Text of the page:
The aim of this study was to investigate the protective effect of simvastatin against radiation-induced tissue injury in mice. Mice were radiated with 4 Gy or 8 Gy after 20 mg/kg/d simvastatin treatment over 2 weeks. Morphological changes were observed in the jejunum and bone marrow, and apoptotic cells were determined in both tissues. Peripheral blood cells were counted, and the superoxide dismutase (SOD) activity and the malondialdehyde (MDA) level in tissues of both thymus and spleen were measured. Compared with the radiation-only group, 20 mg/kg/d simvastatin administration significantly increased the mean villi height and decreased apoptotic cells in jejunum tissue, and stimulated regeneration and reduced apoptotic cells in bone marrow. Peripheral blood cell analysis revealed that simvastatin treatment induced a larger number of red blood cells and increased the hemoglobin level present after 4 Gy of radiation. Interestingly, it was also found that the number of peripheral endothelial progenitor cells was markedly increased following simvastatin administration. Antioxidant determination for tissues displayed that simvastatin therapy increased the SOD activity after both 4 and 8 Gy of radiation, but only decreased the MDA level after 4 Gy. Simvastatin ameliorated radiation-induced tissue damage in mice. The radioprotective effect of simvastatin was possibly related to inhibition of apoptosis and improvement of oxygen-carrying and antioxidant activities. PMID:24105712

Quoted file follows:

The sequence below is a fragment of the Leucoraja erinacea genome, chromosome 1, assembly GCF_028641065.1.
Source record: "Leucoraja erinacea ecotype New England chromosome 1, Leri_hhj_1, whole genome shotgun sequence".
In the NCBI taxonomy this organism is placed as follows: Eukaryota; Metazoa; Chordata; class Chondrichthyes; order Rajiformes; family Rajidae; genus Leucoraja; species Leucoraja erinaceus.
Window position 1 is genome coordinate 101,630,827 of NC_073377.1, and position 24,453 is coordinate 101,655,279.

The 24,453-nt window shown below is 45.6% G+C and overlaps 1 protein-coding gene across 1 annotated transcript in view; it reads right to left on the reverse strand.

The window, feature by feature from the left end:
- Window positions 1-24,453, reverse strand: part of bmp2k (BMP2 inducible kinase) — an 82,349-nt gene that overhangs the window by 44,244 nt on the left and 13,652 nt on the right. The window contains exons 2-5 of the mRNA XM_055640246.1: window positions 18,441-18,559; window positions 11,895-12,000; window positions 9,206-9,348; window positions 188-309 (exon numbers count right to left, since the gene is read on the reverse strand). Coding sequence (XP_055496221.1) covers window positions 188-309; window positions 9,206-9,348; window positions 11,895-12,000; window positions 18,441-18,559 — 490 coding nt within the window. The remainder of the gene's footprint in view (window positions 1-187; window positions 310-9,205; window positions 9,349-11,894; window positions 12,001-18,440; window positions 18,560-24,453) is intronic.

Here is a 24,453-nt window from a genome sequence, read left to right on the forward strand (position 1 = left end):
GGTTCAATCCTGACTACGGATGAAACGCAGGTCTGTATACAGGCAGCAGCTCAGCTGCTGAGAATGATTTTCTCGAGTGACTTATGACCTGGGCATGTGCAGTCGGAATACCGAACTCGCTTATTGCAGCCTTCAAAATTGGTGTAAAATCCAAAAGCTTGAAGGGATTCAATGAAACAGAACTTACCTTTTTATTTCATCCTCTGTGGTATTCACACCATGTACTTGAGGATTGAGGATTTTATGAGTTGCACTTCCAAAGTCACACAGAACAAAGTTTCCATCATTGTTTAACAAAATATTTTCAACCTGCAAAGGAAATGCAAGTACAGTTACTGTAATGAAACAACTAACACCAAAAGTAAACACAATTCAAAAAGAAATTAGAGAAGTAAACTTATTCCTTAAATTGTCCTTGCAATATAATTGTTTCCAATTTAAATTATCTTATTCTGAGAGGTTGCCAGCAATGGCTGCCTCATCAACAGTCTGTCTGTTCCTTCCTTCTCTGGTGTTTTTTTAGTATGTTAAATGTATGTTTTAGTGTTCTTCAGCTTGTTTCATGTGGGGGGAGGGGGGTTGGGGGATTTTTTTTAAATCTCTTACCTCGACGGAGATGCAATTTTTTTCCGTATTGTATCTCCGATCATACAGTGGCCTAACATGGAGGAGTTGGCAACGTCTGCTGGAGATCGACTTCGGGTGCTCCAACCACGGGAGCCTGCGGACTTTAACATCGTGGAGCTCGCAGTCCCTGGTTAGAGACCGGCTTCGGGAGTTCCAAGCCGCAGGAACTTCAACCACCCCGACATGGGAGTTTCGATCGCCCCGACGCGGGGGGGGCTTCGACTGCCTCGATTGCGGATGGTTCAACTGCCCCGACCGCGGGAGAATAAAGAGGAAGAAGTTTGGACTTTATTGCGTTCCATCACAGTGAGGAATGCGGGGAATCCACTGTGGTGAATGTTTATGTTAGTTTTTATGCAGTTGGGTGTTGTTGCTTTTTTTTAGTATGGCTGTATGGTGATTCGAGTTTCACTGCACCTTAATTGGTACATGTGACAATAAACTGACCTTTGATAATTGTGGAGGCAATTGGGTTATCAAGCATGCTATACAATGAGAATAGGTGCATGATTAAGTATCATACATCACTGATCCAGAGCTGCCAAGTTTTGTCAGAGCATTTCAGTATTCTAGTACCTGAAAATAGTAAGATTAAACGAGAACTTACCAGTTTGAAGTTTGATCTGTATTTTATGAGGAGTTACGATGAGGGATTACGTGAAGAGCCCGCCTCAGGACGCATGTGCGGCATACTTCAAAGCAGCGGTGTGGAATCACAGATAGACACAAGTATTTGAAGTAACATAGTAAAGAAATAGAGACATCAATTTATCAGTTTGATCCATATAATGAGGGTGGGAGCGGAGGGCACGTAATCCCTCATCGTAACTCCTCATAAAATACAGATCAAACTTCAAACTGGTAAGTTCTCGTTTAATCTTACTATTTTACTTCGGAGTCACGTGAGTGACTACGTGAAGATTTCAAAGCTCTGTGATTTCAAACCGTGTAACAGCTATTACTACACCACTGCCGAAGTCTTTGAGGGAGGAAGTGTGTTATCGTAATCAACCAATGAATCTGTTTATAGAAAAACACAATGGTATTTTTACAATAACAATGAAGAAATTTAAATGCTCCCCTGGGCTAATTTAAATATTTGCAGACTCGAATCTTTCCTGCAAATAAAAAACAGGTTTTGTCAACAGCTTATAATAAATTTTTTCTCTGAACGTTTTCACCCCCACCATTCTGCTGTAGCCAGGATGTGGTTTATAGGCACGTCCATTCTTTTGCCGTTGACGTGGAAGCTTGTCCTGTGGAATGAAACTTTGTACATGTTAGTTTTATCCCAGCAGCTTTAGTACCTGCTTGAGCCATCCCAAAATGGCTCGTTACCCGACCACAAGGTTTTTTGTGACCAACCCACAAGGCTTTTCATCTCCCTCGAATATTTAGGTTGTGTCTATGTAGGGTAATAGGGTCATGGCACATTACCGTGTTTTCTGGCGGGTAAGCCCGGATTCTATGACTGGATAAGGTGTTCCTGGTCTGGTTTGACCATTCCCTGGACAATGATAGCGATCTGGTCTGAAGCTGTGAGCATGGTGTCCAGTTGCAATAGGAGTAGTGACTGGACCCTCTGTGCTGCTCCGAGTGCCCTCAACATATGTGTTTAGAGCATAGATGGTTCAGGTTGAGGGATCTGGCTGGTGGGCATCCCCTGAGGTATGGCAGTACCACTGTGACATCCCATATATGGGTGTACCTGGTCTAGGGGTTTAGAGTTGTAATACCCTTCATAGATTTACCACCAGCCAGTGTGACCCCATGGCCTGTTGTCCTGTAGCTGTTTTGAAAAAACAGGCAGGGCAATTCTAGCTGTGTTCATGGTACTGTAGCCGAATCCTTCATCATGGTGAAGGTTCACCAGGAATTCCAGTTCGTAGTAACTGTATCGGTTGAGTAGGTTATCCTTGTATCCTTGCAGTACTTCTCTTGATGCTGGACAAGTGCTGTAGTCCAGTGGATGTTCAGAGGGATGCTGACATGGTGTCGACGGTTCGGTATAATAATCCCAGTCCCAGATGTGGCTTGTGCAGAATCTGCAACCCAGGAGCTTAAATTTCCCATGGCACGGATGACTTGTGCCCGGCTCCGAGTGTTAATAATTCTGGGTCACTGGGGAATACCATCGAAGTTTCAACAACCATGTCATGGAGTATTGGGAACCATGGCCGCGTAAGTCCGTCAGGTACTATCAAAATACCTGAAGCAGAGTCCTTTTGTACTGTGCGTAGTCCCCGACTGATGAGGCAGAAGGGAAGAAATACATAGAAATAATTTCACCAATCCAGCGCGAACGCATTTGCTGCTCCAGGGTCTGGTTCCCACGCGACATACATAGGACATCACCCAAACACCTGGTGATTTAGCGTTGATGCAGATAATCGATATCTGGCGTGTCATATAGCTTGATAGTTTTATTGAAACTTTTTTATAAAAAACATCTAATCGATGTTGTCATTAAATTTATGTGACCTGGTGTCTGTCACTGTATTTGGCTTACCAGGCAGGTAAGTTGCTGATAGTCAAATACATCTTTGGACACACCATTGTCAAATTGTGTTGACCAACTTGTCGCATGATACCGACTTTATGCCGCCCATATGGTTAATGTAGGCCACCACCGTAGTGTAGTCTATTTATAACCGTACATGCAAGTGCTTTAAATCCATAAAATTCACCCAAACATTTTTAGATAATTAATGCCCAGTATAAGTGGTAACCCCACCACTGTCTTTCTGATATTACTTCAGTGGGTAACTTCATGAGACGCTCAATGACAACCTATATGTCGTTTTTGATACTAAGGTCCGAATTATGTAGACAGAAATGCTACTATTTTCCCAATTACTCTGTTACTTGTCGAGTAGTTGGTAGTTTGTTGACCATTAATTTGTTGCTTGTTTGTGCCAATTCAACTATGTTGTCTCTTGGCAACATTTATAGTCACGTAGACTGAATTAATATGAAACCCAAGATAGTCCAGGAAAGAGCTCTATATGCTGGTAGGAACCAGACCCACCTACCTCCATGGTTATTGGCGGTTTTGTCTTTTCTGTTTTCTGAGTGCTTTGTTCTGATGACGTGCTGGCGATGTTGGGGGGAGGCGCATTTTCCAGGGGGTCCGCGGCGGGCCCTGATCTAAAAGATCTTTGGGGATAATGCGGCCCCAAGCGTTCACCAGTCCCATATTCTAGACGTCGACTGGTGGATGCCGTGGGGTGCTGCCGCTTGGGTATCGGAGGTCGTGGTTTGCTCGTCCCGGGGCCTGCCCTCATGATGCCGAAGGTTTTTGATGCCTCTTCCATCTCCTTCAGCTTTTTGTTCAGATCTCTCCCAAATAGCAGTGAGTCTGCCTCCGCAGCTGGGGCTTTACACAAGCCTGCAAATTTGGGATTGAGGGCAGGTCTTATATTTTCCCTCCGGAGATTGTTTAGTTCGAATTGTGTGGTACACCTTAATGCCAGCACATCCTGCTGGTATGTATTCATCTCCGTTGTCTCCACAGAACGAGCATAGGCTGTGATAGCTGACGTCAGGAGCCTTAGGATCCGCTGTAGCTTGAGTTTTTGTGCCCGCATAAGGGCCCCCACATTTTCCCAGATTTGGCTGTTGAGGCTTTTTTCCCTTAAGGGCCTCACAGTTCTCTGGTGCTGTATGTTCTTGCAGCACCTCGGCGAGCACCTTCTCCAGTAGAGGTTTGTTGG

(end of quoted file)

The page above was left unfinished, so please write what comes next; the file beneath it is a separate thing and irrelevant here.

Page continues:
Zhao, Xinbin; Yang, Hong; Jiang, Guojun; Ni, Min; Deng, Yaping; Cai, Jian; Li, Zhangpeng; Shen, Fuming; Tao, Xia

2014-03-01

182

Squamous cell carcinoma antigen suppresses radiation-induced cell death  

PubMed Central

Previous study has demonstrated that squamous cell carcinoma antigen (SCCA) 1 attenuates apoptosis induced by TNF?, NK cell or anticancer drug. In this study, we have examined the effect of SCCA2, which is highly homologous to SCCA1, but has different target specificity, against radiation-induced apoptosis, together with that of SCCA1. We demonstrated that cell death induced by radiation treatment was remarkably suppressed not only in SCCA1 cDNA-transfected cells, but also in SCCA2 cDNA-transfected cells. In these transfectants, caspase 3 activity and the expression of activated caspase 9 after radiation treatment were suppressed. Furthermore, the expression level of phosphorylated p38 mitogen-activated protein kinase (p38 MAPK) was suppressed compared to that of the control cells. The expression level of upstream stimulator of p38 MAPK, phosphorylated MKK3/MKK6, was also suppressed in the radiation-treated cells. Thus, both SCCA1 and SCCA2 may contribute to survival of the squamous cells from radiation-induced apoptosis by regulating p38 MAPK pathway. © 2001 Cancer Research Campaign http://www.bjcancer.com

Murakami, A; Suminami, Y; Hirakawa, H; Nawata, S; Numa, F; Kato, H

2001-01-01

183

Radiation induced corrosion of copper for spent nuclear fuel storage  

NASA Astrophysics Data System (ADS)